Fresh Cut Christmas Trees Versus Artifical Trees

The What is Greener discussion of Fresh Cut Christmas Trees versus Artificial Trees has seemed to have stabilized.  In my mind, its a wash.  A trade-off of pros and cons to the environment appear to be equal.

I prefer to walk my carbon footprint with Santas  – used year after year, no lighting required (something both tree types use), and no live option, so it can’t be debated.  The only ones in the Christian world who don’t like Santas are the gnomes.  They’ll get over it..

You can decide.  I wouldn’t bother with a tree at all, but my kids are keen on it and I happen to like those glitzy globs  they call ornaments; ornaments have to be hung somewhere.

There are three main considerations and the pros and cons to go with each: CHEMICAL – DISPOSAL – FUEL USE.


REAL Trees – There may be pesticides on the tree.  Bringing the tree  into the house, bringing pesticides and all.

ARTIFICAL Trees – PVC Plastic (Polyvinyl chloride) and the possible threat of lead from needles.


REAL Trees – Fuel is used to transport trees and driving to purchase.

ARTIFICAL Trees  – As the result of manufacturing and delivery.


REAL Trees- Easy to compost or to use elsewhere in the garden such as hides for wildlife and mulch.

ARTIFICIAL Trees – Will never decompose.  If you go the route of an artifical tree, plan to hold on to it as long as possible.  That will be the best way to Lesson Your Footprint.

Helen Yoest is a garden writer and coach through her business Gardening with Confidence™

Follow Helen on Twitter @HelenYoest and her facebook friend’s page, Helen Yoest or Gardening With Confidence™ Face Book Fan Page.

Helen also serves on the board of advisors for the JC Raulston Arboretum



  1. I’ve opted for a small, artificial tabletop tree because I’m in an apartment. But have you heard the debate now between live cut Christmas trees and live potted RENTED Christmas trees? Guy in LA is renting big potted trees; delivers them and picks them up after a few weeks, tends to them in a nursery lot and re-rents the same ones the next year. Word is people ask for the same tree they had the previous year and often name them (“Louise is looking so lovely this year!”). Wonder about pros and cons here?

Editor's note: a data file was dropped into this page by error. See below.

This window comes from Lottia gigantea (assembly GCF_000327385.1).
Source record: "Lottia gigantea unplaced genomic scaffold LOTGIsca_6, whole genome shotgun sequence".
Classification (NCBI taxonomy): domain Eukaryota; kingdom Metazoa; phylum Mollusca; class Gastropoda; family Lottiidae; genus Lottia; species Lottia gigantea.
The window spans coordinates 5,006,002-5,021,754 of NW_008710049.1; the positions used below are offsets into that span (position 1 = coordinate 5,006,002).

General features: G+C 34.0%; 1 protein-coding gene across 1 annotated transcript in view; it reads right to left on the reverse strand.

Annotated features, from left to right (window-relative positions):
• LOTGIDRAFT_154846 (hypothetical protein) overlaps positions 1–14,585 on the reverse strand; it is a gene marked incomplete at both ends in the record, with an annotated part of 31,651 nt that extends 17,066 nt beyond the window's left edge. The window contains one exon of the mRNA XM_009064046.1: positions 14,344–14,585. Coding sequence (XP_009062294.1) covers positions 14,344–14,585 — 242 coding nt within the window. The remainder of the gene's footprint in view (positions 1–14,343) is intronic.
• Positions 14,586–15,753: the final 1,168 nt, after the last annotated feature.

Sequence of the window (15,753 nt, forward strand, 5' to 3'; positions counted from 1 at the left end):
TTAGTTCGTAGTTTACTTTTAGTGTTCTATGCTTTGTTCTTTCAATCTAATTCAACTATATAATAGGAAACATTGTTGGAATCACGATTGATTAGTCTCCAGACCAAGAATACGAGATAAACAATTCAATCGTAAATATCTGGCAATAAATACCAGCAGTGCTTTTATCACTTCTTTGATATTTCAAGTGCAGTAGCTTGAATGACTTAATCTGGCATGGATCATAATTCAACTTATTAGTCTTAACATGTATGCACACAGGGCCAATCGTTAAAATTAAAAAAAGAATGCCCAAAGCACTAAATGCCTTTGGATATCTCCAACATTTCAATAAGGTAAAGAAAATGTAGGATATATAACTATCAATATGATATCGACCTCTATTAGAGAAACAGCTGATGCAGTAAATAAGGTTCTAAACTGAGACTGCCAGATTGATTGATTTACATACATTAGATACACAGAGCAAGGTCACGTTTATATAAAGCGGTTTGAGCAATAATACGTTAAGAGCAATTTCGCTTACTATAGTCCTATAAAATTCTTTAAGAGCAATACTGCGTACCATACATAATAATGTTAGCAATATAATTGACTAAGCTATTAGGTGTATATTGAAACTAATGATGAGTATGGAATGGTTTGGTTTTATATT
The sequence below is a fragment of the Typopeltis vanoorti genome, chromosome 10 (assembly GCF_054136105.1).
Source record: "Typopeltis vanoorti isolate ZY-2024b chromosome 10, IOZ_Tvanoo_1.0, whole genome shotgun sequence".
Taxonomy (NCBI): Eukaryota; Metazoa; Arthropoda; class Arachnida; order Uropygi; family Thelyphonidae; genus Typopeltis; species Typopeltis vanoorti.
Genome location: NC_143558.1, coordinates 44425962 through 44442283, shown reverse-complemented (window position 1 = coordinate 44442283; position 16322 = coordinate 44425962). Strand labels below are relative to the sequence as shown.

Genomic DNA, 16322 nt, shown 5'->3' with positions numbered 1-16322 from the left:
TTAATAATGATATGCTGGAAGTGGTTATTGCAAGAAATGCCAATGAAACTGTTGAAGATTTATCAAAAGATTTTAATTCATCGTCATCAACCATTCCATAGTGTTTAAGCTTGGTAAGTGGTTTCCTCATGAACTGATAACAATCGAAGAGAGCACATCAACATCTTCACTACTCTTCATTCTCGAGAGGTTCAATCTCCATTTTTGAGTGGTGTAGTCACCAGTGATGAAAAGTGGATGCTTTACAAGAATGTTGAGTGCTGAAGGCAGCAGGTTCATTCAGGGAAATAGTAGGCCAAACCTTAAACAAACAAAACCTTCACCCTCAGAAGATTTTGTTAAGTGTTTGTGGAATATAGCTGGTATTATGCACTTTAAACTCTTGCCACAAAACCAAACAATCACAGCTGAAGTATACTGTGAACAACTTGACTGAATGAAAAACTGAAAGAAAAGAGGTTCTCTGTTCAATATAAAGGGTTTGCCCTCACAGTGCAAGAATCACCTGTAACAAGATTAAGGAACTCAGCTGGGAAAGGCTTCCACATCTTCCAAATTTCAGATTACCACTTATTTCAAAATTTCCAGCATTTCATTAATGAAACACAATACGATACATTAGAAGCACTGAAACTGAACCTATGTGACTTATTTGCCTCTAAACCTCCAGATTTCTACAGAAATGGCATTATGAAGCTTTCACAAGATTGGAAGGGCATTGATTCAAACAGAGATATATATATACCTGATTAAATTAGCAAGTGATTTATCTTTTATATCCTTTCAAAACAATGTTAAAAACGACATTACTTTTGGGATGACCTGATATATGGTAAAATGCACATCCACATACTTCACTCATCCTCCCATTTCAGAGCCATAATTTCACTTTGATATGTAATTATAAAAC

• I had heard of that and wondered what success they were having. I’ll have to give that one some thought. My immediate thought is that the fuel use would be double because you have drop off and delivery; more actually b/c there is an increase in weight to transport What if poor Louise dies during the year, what will I tell the kids? ;~}

  2. […] This post was mentioned on Twitter by Helen Yoest, Jenny Peterson. Jenny Peterson said: RT @HelenYoest: I believe the Christmas tree debate (artifical vs real) has subsided. What do you think? […]

  3. […] here:  Fresh Cut Christmas Trees Versus Artifical Trees « Gardening With … By admin | category: garden tree, tree | tags: decorating, from-the-kitchen, […]

  4. kk said

    A few more:
    Real trees are grown in North Carolina; Made in U.S.A
    Artifical trees are mfg. in China.

  5. Kathy Vilim said

    I love my real live pine tree in a Pot! This is his 3rd Xmas. He is 3ft tall & would like to go in the ground this Earth Day. I love decorating him.. since he is Alive, the ornaments tend to shift a bit from day to day!

    • I like this Kathy! So do you nurse him during the year still in a container? I like the touch of putting him in the ground this Earth Day. Will you begin again with a new starter tree in 2010?

      Each year, I trade out my tropical potted palms with Leyland Cypress for a winter scene. I no longer have use for them and have tried to summer them over in pots, but fail to give them what they need. This year, I will donate them to the Raleigh Garden Club to sell in their fundraiser. People could also do this with their real potted Christmas trees.

      • Kathy Vilim said

        I have been doing this for years now and have 3 Xmas trees planted in the yard. In 2010, I will get another one. I leave them in pots all year on my patio. After abo 1-1/2yrs, they need to be repotted to a bigger pot.

        In So Cal, the Forestry Dept offers folks a chance to bring their potted trees to the woods, to regrow burnt fire areas! Kids can name their tree and come back to visit whenever they want. Perfect if you don’t have a big backyard.

  6. Ellen said

    hi Helen – this is a good resource for weighing both options! In this area, Christmas tree farms get substantial tax breaks in exchange for keeping old farms and open spaces from being developed for homes and roads…which is a good thing in the congested northeast where we need all the natural areas we can keep! Also, x-mas tree farms provide early successional habitat which is valuable habitat for many birds that are declining due to the loss of grassy farmlands…